As for concrete measures to get to a more balanced situation both within the US and globally, many economists were critical of the proposal by US Treasury Secretary Henry Paulson (supported by Bernanke) to commit $700b to buy up troubled assets, mainly the mortgage-backed securities. Martin Wolf believes it fails to address massive increases in US household, financial sector and aggregate debt levels in the US between 1980 and 2007. This system is now threatened by fears of mass insolvency, not just the illiquidity of some assets, which can result in the “debt deflation” described by Irving Fisher in 1933 and experienced by Japan over the 1990s (see also discussions at www.ft.com/wolfforum).
Paul Krugman basically agrees. Paulson’s “Trash for Cash” might indeed break the vicious circle whereby financial institutions selling assets in turn drives their prices down even further. But even so, the financial system will remain undercapitalized, following the losses caused by the collapse of the asset bubble, unless the government (at taxpayers’ expense) hugely overpays for the distressed assets. Krugman therefore urges instead recapitalization by the government in return for ownership of the bad financial institutions themselves, as happened earlier in September with Freddie and Fannie (now sometimes referred to as “Fraudie” and “Phoney”!).
William Isaac, former chairman of the Federal Deposit Insurance Corp, proposed revisiting a FDIC scheme from the 1980s that helped struggling Savings and Loan assocations by issuing them promissory notes to shore up their capital base, so they could resume lending to worthy borrowers. Paulson himself now seems to have endorsed banks selling distressed assets to give some sort of equity warrant to the government, so taxpayers can share in any profits. And last Thursday, House Republicans proposed that the government sell insurance policies to struggling banks to help shore up their distressed assets, along the lines of a paper by Laurence Kotlikoff and Perry Mehrling (”Will the $700 Billion Bailout Turn A Profit for Taxpayers?”, The Japan Times, 30 September 2008, p 11). The final deal struck between the Bush Administration and the US legislature on Monday, likely to be finalised tomorrow, apparently allows – but does not require, the government to insure some assets rather to buy them (”US House Girds for Bailout Vote”, ibid, pp 1 and 11).
Other economists had proposed various alternatives. Government exposure can be reduced by lending to distressed firms, with their assets as collateral. Or the government can purchase only the better assets, like a hedge fund. Or it can find ways to reduce the amount of debt owed by struggling homeowners, for example by working to restructure the underlying loans. A precedent for the latter comes from a Depression-era institution, the Home Owners Loan Corporation. Bush had already signed a Bill, taking effect from 1 October, that aims to prevent foreclosures by allowing an estimated 400,000 homeowners to swap their mortgages for more affordable loans, but only if their lender agrees to take a loss on the initial loan.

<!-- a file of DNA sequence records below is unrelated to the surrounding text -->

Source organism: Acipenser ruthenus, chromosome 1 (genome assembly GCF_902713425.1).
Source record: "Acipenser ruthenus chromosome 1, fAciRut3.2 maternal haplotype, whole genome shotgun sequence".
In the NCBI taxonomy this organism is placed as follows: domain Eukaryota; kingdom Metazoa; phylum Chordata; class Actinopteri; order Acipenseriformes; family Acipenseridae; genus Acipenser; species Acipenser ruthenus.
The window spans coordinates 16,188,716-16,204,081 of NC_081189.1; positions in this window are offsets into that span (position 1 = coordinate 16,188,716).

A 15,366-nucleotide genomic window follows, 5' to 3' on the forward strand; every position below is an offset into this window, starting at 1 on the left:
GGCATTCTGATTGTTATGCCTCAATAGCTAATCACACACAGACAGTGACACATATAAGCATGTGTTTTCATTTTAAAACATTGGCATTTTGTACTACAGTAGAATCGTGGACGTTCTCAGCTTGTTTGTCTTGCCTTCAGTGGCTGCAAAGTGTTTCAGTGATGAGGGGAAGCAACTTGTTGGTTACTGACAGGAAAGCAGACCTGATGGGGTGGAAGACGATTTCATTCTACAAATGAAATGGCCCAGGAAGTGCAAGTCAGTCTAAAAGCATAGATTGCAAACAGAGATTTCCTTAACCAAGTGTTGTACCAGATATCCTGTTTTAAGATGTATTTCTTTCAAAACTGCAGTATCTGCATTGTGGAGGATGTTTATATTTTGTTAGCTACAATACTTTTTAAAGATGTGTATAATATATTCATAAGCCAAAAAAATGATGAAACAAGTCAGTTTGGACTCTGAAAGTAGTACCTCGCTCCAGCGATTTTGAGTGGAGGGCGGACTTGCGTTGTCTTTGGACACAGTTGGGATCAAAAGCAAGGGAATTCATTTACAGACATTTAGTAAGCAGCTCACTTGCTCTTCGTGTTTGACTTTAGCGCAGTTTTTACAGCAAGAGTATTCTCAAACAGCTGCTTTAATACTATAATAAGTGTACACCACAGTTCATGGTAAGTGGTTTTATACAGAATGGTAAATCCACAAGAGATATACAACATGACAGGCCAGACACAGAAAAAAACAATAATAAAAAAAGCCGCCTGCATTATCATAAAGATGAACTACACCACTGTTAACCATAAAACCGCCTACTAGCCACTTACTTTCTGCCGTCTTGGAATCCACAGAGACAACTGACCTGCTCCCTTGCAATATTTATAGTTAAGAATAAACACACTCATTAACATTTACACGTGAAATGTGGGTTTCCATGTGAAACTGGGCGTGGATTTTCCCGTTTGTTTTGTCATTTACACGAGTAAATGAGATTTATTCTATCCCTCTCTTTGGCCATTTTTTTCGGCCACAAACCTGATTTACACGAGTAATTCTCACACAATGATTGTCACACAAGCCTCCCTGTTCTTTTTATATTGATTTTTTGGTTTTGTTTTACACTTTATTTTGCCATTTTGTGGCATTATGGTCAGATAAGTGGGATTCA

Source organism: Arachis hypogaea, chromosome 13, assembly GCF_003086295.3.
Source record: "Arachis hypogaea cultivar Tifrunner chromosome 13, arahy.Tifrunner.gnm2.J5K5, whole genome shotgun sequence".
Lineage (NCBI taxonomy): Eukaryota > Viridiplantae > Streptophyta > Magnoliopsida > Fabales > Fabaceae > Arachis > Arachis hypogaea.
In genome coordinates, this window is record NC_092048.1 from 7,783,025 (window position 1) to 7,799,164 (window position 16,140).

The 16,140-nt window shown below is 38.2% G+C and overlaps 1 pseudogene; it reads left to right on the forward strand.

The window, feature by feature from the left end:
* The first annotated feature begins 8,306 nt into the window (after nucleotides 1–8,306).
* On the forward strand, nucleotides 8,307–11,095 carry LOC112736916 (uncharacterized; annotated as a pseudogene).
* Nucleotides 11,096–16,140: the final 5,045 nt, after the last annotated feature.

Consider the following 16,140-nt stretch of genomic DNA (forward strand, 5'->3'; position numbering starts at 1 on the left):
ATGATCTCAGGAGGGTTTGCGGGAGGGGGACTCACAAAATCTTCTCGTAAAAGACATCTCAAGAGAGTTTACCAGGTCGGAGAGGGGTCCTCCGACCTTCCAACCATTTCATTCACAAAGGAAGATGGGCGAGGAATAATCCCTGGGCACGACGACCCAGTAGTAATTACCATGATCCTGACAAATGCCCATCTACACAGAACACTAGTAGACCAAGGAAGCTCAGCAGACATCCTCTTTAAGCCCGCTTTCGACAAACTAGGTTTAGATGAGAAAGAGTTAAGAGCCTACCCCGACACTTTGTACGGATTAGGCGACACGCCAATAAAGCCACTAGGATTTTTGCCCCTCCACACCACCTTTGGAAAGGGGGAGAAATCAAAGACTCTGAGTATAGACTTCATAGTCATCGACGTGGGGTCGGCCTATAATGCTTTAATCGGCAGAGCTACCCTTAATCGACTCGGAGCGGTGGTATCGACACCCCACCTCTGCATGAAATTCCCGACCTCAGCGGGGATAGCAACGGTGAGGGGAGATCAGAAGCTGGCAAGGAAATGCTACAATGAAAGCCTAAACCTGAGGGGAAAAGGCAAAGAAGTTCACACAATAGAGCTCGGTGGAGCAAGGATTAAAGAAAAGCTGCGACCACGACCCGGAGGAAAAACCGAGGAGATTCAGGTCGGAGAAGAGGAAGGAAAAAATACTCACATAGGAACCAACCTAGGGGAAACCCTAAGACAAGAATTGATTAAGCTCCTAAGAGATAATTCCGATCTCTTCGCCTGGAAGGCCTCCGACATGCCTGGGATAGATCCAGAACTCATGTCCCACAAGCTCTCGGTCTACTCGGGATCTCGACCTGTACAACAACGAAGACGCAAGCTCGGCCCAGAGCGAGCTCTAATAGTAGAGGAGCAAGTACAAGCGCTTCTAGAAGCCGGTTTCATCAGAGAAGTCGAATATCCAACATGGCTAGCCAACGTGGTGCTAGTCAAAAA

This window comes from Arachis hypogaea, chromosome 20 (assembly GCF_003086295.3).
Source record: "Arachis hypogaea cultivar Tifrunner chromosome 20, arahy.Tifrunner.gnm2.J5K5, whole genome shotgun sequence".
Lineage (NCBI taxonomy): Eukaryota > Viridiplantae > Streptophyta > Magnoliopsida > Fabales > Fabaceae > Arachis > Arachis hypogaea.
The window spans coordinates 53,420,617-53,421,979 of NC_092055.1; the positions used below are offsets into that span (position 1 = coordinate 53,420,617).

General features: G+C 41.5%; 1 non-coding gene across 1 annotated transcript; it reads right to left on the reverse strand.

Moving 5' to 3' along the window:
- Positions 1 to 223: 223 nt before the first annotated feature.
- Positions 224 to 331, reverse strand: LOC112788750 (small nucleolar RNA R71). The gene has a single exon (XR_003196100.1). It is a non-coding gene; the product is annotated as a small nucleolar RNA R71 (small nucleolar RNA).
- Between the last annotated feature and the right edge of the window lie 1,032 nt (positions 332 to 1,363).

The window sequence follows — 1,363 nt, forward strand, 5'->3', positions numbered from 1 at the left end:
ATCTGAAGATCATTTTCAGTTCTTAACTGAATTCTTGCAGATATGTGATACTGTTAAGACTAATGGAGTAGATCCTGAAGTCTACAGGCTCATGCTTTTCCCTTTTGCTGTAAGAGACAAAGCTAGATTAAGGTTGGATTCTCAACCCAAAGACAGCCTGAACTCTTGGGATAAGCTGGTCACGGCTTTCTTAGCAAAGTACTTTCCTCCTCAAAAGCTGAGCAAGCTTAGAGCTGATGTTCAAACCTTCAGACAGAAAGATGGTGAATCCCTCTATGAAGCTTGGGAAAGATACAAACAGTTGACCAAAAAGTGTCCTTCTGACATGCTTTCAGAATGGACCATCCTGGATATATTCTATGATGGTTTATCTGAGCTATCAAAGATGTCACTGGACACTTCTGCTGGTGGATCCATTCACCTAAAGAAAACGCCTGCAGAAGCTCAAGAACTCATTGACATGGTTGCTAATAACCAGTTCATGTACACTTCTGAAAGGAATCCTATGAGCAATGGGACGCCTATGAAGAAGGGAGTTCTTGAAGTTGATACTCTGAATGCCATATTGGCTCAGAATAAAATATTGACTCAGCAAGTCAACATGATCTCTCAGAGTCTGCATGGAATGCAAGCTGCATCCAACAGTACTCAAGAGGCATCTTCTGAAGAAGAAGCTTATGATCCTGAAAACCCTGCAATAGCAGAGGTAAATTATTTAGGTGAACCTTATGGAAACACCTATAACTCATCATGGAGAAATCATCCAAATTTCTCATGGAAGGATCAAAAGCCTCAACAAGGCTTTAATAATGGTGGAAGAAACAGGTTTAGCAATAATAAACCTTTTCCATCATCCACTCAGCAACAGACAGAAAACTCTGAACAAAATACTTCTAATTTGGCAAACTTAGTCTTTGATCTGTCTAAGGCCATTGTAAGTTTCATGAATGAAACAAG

But a more comprehensive solution should include re-regulation of the marketing and contract terms used by consumer credit suppliers, who have increasingly taken advantage of borrowers’ behavioural biases and other characteristics of this field. Requirements for more responsible lending – in home mortgages, but also credit card lending (also in Australia) and cash advances (also in Japan) – would reduce risks of default, as well as incentives for financiers to avoid whatever new regime is introduced to regulate how they raise funds for lending to consumers. This therefore constitutes a complementary “demand-side” measure to address another root cause of the current debacle in the US, which should also be useful for other countries in our region struggling with rising consumer over-indebtedness. Free market advocates may complain about the possible costs of such further re-regulation, but they pale into insignificance compared to the trillions of dollars incurred directly or indirectly in clearing up contemporary financial crises. Government attempts to staunch such crises over the last three decades have cost 16% of GDP, according to a recent IMF Working Paper. Yet prevention is usually better than cure.

Author: Luke Nottage

Prof Luke Nottage (BCA, LLB, PhD VUW, LLM LLD Kyoto) is founding co-director of the Australian Network for Japanese Law (ANJeL), Associate Director (Japan) of the Centre for Asian and Pacific Law at the University of Sydney (CAPLUS), and Professor of Comparative and Transnational Business Law at Sydney Law School. He specialises in international dispute resolution, foreign investment law, contract and consumer (product safety) law.